The driver is demanding my $10,000 liability coverage from my car insurance and $30,000 personally from me. Their attorney requested I fill out a Financial affidavit, which I declined. My insurance company has offered to pay the coverage limit. It's been almost four weeks and I haven't heard from the parties attorney or if they're just going to settle for the 10K. This case is bogus and this person used a "1800-PAIN" type of council.
The main car that was damaged was my own, not totaled. This person was the 3rd and last car and only got a dent. What she is claiming is outrageous to what actually happened! This person was walking around and in NO pain whatsoever!
I am a college student and I had no idea about car insurance, I know going forward to up my policy.
Your insurance will defend your interests prior to and after any lawsuit. These cases generally resolve for under or at limit of your liability insurance. You should cooperate with your insurance company and notify the carrier that you want this settled. If you have assets, you should consider consulting a bankruptcy attorney; I would add that this is good opportunity to review your policy to see if you should up your limits of liability-- especially if you have assets. If there is lawsuit, the insurer will defend the case by contesting damages and liability, amongst other things. At that point, if you have the means, you may want to hire personal counsel. There a lot of possibilities but you generally should not worry too much about this situation.
I agree that you should cooperate with your insurance company. If the other party chooses to file suit, your insurer will defend you and pay any settlement or judgment up to the policy limits. Most cases resolve for policy limits or less. From your posting it sounds like yours should also resolve for policy limits or less. However, if the claimant feels the case is worth substantially more than $10,000 and you have assets worth going after, he may reject any policy limit offer and try to go after your assets. Make it clear to your insurer that you would like to see the case settle for policy limits. Hopefully that will happen without your case proceeding to litigation.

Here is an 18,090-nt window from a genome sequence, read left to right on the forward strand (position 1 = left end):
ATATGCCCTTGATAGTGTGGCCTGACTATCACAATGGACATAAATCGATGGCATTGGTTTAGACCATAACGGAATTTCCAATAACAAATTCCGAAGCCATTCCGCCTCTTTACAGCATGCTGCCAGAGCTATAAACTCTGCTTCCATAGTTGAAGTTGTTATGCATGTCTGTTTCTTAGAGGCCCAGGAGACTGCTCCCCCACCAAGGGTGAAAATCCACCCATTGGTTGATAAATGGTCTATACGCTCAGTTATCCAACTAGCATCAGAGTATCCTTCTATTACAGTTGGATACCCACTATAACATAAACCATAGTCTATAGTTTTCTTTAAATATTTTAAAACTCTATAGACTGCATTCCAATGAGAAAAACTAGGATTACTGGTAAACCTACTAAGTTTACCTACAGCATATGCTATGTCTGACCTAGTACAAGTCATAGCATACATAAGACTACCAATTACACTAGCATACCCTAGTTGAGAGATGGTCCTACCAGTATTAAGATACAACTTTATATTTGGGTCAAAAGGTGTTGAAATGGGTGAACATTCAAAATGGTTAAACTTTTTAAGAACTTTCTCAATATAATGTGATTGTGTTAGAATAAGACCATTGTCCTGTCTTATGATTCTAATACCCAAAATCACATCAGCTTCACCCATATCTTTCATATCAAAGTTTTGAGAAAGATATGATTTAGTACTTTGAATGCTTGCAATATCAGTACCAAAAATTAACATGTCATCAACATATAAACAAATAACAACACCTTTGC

This response is for information purpose only and does not constitute a legal advice. This response does not create an attorney-client relationship.
I agree with my colleagues and with a 4-year statute of limitation, this sort of thing happens. Let you insurance company do the work.
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I both agree and disagree with prior advice. If I understand what you have said, the attorney for the injured party made a demand upon you. If this is indeed what happened you need to send that to your carrier immediately so you don't lose coverage. Your carrier will defend you but you also have a duty to cooperate. If the demand is only for 30k to you it appears that no big injury exists. It is my opinion that you are required to execute a financial affidavit if requested by your carrier. Unless you have a fair amount of non exempt assets like a vacation home etc you will be judgment proof and most likely nobody will sue you individually to seek an amount above your policy limits. If you cooperate with your insurance and they pay the limits they should obtain a full release for you where you cannot be sued for an excess amount. Recently I have had cases where the person causing the accident refused to execute an affidavit and the insurance company paid the policy limits without a release and took the position of not having a duty to defend based on lack of cooperation from the insured thereby leaving the insured alone to defend a lawsuit or if they defend anyway it takes away any bad faith against them.
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